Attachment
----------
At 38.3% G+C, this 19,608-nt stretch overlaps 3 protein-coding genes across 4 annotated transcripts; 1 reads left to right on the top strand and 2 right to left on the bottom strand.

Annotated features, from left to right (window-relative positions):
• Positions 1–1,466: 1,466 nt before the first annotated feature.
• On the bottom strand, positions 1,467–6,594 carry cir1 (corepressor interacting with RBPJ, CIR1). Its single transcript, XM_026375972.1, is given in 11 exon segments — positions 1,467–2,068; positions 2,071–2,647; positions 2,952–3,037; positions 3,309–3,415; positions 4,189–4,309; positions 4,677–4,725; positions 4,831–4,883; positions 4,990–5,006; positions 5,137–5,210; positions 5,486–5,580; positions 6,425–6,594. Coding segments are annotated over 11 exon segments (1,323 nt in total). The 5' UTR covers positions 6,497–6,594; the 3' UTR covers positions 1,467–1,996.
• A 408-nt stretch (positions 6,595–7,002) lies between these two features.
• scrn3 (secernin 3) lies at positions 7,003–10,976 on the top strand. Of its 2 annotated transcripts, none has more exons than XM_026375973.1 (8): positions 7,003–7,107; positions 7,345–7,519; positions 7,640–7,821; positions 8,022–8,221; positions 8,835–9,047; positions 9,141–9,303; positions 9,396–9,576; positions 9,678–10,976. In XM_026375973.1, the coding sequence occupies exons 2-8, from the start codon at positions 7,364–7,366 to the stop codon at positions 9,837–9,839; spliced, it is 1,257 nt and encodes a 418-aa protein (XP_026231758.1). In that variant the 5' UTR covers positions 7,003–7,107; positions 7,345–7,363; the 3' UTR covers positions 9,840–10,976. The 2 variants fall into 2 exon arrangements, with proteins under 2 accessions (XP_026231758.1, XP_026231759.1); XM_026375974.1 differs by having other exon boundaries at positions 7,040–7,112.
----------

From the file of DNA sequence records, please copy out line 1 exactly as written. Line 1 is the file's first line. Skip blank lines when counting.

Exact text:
At 38.3% G+C, this 19,608-nt stretch overlaps 3 protein-coding genes across 4 annotated transcripts; 1 reads left to right on the top strand and 2 right to left on the bottom strand.